Bilingual speakers of English, Afrikaans, Zulu, Xhosa and other vernacular
languages also made mention of delinquency signicantly more often when dening
their future identity threats than the other two groups: w2 2; 542 88:15; p > 0:01:
These results seem to corroborate Mhones (Mhone, Humber, Gault, &
Mokhobo, 1998) claim that pre-labor discrimination (including the lack of positive
measures to redress inequalities in primary, secondary and tertiary education)
continues to reproduce inequalities in post-apartheid South African society, in spite
of proactive measures to redress discrimination in the internal-labor market (such as
afrmative action). Moreover, it is interesting to note that while discourses opposing
afrmative action tend to exaggerate the difculty that historically privileged groups
have in nding employment in South Africa, the ndings of this study indicate that it
is clearly students from historically disadvantaged backgrounds (namely, bilingual
speakers of English, Afrikaans, Zulu, Xhosa and other vernacular languages) who
continue to experience and perceive the highest threat of not nding satisfactory
11

The article dealing with symbolic racism in organizational discourse (in this same issue) develops the
idea that these discourses constitute a new form of racism in post-apartheid South Africa.

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V. Franchi, T.M. Swart / International Journal of Intercultural Relations 27 (2003) 209236

employment (25.5% as opposed to 19.5% and 20.7% in the other two groups).
These ndings point to the social and economic disadvantages to which these young
adults continue to be exposed.
The ndings regarding the self-articulated self-concept and future identity
aspirations and threats of the sample as a whole, and of the language orientation
sub-samples in particular, were analyzed in light of the respondents reported desire
to stay in South Africa, their perceived opportunities for succeeding as compared to
other South Africans and their perceived chances of getting a job and being happy in
the future.
3.4. Desire to stay in South Africa
Of the 540 respondents who answered this question, only 43.7% indicated that they
wished to remain in South Africa in the future, as compared to the 35.2% who
reported not knowing and the 21.1% who indicated their desire to emigrate. As
indicated in Table 4, among those who reported wanting to stay in South Africa
n 236; the reasons most often cited included patriotism (44%), personal
Table 4
Frequencies of responses and reasons given for the desire to stay in South Africa
Desire to stay in South Africa N 540
Yes, want to stay
236 (43.7)
Language orientation sub-samples
Monolingual English n 255
Bilingual Eng., Afrik., European,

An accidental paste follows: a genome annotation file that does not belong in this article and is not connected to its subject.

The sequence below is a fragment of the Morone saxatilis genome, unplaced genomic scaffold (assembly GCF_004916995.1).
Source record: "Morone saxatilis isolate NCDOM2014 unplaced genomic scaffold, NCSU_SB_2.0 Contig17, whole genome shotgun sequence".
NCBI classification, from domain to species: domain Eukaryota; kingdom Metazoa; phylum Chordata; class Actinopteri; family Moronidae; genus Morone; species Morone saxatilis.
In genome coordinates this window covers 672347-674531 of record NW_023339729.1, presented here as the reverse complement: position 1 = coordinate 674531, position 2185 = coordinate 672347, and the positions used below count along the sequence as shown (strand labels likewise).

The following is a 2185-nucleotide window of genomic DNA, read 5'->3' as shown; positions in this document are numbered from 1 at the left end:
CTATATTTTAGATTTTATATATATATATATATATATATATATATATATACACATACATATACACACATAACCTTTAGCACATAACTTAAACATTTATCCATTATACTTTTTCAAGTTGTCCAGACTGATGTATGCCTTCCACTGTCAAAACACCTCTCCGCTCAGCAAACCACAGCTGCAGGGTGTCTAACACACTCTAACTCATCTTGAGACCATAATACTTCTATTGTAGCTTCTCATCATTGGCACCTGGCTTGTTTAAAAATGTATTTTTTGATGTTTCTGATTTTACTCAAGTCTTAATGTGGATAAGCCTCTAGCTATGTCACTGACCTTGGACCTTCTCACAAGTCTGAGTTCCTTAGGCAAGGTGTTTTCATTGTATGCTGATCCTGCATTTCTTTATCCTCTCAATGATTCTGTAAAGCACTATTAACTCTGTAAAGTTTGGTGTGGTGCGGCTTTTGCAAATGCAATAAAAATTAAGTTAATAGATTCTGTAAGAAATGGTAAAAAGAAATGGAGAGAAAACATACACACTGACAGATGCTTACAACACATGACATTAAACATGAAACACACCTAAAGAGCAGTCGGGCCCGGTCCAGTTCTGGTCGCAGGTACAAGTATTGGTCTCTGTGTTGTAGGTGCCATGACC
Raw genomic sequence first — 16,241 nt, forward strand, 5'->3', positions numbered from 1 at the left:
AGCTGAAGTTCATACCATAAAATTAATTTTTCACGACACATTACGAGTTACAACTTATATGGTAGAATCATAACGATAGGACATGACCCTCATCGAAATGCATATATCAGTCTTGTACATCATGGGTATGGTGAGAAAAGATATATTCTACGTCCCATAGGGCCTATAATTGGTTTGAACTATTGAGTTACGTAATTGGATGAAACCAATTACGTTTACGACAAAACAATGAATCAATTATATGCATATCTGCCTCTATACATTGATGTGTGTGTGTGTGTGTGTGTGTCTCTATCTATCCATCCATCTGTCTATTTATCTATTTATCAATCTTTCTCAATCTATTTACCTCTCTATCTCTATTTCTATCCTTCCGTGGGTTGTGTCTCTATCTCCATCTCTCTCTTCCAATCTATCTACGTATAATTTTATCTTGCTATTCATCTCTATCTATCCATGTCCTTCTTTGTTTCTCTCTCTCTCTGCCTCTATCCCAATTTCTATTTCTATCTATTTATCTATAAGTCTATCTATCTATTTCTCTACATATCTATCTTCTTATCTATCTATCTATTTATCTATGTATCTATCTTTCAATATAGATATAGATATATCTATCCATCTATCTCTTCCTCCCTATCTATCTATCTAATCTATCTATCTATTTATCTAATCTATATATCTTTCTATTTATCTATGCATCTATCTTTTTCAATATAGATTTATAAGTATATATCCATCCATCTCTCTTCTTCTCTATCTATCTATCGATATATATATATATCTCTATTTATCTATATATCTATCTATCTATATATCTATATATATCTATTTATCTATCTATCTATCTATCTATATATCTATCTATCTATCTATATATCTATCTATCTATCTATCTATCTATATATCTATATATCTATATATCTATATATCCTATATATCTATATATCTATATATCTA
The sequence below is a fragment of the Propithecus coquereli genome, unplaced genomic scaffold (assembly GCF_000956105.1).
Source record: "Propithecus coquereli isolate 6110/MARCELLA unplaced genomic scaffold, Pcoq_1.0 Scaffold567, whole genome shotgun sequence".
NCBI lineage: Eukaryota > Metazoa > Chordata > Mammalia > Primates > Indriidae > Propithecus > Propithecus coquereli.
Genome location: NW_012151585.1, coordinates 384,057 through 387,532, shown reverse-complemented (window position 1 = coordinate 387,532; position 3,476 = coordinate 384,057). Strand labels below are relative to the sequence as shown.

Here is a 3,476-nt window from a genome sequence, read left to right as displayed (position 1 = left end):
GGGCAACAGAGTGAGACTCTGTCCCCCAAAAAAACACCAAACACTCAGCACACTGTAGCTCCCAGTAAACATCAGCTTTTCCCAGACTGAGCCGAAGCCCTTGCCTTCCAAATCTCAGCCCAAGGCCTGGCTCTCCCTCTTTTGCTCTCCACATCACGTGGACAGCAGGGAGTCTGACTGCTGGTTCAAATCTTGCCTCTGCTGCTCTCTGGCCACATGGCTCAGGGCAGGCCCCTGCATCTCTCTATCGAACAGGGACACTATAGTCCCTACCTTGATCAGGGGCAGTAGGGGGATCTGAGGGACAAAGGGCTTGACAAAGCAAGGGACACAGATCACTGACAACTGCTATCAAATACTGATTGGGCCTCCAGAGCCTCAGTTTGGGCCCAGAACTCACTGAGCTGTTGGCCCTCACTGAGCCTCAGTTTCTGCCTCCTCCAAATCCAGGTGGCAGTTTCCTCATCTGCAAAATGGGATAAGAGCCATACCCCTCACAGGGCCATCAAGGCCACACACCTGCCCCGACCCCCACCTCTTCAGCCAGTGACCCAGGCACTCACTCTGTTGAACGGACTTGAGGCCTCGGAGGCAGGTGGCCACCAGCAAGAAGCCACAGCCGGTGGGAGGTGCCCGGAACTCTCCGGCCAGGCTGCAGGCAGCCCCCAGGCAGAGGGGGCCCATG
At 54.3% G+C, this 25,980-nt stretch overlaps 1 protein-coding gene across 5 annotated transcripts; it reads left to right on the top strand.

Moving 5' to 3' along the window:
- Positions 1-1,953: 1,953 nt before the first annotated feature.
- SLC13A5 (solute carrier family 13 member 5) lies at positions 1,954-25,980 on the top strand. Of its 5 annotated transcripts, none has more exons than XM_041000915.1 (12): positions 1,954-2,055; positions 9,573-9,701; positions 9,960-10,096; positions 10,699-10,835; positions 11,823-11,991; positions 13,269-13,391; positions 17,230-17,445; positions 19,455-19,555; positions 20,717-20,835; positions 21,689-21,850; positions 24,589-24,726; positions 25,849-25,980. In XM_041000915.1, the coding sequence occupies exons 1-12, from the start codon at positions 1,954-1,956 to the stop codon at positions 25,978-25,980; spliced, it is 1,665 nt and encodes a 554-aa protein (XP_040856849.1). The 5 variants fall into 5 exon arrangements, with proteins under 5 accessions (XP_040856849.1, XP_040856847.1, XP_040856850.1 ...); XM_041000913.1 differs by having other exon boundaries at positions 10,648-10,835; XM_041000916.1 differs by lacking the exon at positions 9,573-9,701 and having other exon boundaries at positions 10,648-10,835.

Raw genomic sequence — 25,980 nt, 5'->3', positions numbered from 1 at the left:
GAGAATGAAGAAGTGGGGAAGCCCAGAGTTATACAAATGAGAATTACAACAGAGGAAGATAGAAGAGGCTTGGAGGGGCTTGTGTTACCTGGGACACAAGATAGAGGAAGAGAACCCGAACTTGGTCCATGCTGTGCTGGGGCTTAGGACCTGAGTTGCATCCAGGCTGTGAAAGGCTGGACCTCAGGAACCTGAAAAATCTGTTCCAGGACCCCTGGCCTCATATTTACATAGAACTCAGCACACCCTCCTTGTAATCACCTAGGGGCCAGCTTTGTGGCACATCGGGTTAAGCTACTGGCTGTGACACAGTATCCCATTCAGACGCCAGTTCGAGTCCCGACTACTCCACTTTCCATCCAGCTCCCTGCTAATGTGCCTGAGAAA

other n 121
Bilingual Eng., Afrik., Zulu, Sotho, vernacular
SA n 164

Reasons cited
Political
Economic
Social
Occupational
Familial
Personal
Crime rate/safety/fear
Geographical features
Patriotism/birthplace
Religion
Total

Do not know
190 (35.2)

No, want to leave


114 (21.1)

95 (37.3)
44 (36.4)

94 (36.9)
47 (38.9)

66 (25.9)
30 (24.8)

97 (59.2)

49 (29.9)

18 (11.0)

Want to stay
n 236

Do not know
n 190

Want to leave
n 114

19
17
39
16
47
99
23
28
103
1
392

21
14
16
45
33
92
50
7
31
2
311

24
16
14
28
14
45
58
3
1
2
205

(8.1)
(7.3)
(16.7)
(6.8)
(20.1)
(42.3)
(9.8)
(12.0)
(44.0)
(0.4)
(167.5)

(11.9)
(7.9)
(9.0)
(25.4)
(18.6)
(52.0)
(28.2)
(4.0)
(17.5)
(1.1)
(175.7)

(21.1)
(14.0)
(12.3)
(24.6)
(12.3)
(39.5)
(50.9)
(2.6)
(0.9)
(1.8)
(179.8)

Note: Values enclosed in parentheses represent within-group percentages for language orientation subsamples.

V. Franchi, T.M. Swart / International Journal of Intercultural Relations 27 (2003) 209236

225

experiences or feelings (42.3%), family (20.1%), social aspects (16.7%), and


geographical features such as the climate and natural beauty of the country (12%).
By comparison, those who reported not knowing n 190 most often cited personal
reasons (52%) for their uncertainty. Factors such as the crime rate and safety
(28.2%), occupational concerns (25.4%), having family in South Africa or elsewhere
(18.6%), feelings of patriotism (17.5%), and concerns about the current political
situation in the country (11.9%), were also seen to weigh in the balance. Participants
who expressed a desire to leave South Africa n 114 most often motivated their
response by referring to the crime rate and lack of safety (50.9%), or to personal
(39.5%), occupational (24.6%), political (21.1%), and economic (14%) concerns.
Signicant
variation
was
found
among
the
three
sub-samples:
w2 4; N 540 26:35; p > 0:01;12 with the bilingual English, Afrikaans, Zulu,
Xhosa, and other vernacular language speakers showing a signicantly higher
investment in staying in South Africa than their monolingual English-speaking and
bilingual English, Afrikaans, European and other immigrant language-speaking
classmates (59.2% versus 37.3% and 36.4%, respectively). The former were also less